…and some nice inspirational quotes.
“We do not travel to escape life, but rather so that life does not escape us.” (feel free to correct me!)
The cleaning staff do a great job keeping everything spic and span. Again…just $9/night.
This morning I met a nice group from Switzerland. They had come to Mexico for a friend’s wedding and many of them were travelling together for a few weeks. Whenever you meet a Swiss person, just start talking to them in whatever your native language is. It’s almost a guarantee that they can speak it. 🙂
I did some sink laundry in the morning, which always results in some colorful room decorations. I was planning to depart the next morning and this ended up being an insufficient amount of drying time. Note to self.
Once again I returned to my market. There was another Oaxaca product I was still eager to try. This area is known for it’s wide variety of moles, basically sauces. (the same word is the suffix for “guacamole”) Mole negro (black sauce) is perhaps the most famous of the Oaxacan moles. It boasts a total of 34 different ingredients. I sat down and ordered mole negro with chicken and rice. With the beer, it was about $4 total.
(Yes, they do drink Corona down here.)
The older lady working the counter actually sat down next to me and engaged me in conversation for a bit. Maybe it’s just because I don’t speak the language very well yet, but it so far been a rare occurrence that the people who have served me food have initiated conversations. I was glad that she did. I was able to tell her how much I was enjoying Oaxaca and complemented her on her mole. Lacking better words, I said it was “muy complicado” (very complicated). She seemed to understand that this was meant as a compliment. 🙂
I walked around the Zocalo (the main square) and saw some of the sights. It seemed like the time of evening when everybody comes to the town square.
I went to see a couple of the churches. The first one was the Catedral de Nuestra Senora de la Asuncion. It is right on the square. It was not as ornate as some of the others (wow, I’m getting spoiled), but had a nice “weathered” quality to it. Like it has been well used over the years.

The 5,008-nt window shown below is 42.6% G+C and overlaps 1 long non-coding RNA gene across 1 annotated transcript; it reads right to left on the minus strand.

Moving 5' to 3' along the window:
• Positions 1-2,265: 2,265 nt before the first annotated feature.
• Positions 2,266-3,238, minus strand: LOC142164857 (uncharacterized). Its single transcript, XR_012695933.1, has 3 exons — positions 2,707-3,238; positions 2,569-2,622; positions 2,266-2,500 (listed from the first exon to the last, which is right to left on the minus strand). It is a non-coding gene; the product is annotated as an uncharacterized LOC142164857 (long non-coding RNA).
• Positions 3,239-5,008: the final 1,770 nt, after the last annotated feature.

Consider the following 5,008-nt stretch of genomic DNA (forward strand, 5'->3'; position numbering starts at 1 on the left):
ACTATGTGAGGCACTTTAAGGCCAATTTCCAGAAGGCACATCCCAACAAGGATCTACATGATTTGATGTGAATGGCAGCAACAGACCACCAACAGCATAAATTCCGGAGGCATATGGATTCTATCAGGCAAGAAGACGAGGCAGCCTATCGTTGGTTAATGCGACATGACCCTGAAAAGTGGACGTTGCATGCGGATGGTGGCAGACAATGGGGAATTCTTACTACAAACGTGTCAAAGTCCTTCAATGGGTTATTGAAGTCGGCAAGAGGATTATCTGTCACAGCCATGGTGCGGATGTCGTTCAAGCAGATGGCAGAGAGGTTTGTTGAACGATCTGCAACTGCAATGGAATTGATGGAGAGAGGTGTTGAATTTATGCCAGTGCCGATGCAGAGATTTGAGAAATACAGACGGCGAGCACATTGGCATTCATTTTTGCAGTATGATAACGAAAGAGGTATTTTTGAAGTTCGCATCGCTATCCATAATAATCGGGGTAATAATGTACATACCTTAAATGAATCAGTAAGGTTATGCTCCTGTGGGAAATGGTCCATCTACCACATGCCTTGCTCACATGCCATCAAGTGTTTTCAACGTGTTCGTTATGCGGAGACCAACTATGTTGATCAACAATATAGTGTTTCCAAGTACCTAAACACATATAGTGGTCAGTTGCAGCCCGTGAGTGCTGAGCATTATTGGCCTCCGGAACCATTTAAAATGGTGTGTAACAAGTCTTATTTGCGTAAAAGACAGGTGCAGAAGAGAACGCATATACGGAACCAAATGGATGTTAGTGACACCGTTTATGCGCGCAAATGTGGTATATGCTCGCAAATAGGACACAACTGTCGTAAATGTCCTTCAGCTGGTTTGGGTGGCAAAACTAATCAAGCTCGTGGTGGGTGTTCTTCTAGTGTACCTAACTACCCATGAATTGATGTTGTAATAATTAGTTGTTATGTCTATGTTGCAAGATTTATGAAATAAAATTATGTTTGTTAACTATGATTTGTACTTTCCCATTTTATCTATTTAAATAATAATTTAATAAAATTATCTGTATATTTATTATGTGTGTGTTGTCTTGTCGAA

Like the cathedral in Puebla, this one had the choir/organ right in the middle. Maybe this is more of a Spanish configuration?
A few blocks to the north is the Templo de Santo Domingo. The first thing I noticed was how many gringos were in the area. I don’t think I have ever seen that many white people in my whole life! (Scratch that…I’ve been to a tractor pull)
This church was an absolute spectacle.
The following might be my favorite church picture of the whole trip:
Just one of the run of the mill side chapels:
The detail is just mind boggling.
Friday, January 12th
Time to leave my cozy accommodations in Oaxaca City. I was genuinely sad to go. My friend, Ramon, was working when I departed so he had a chance to leave a tattoo.
I took another good one of him standing by the bike, but it didn’t save for some reason. 😦
He was so helpful and welcoming that I almost made extra trips to retrieve things from Annie, just so we could chat some more. He made sure that I had his number and instructed me to call him if there was absolutely anything I needed. Thanks, Ramon.
Well….that’s Oaxaca City. How do I sum this place up? Though I am still far from being any sort of expert about travel in Mexico, I might say that this is the most Mexican city that I have visited so far. It’s hard for me to define what exactly I mean by that, but it makes sense in my mind. 🙂
We’ll see what the future holds, but if someone only had the chance to visit one city in Mexico, this may be the one that I recommend. It just sort of has everything. It bears mentioning that I hardly scraped the surface of this place. There were dozens more places to visit and things to experience that I didn’t get to this time. As always….Next trip!
Stay complicated, everybody!
Realtime update: I’m in San Cristobal de las Casas. This will probably be my last substantial stop in Mexico. 😦 My goal here is to catch up on my documentation of the journey and do some planning for the next steps. I don’t want to enter Central America without some semblance of a plan.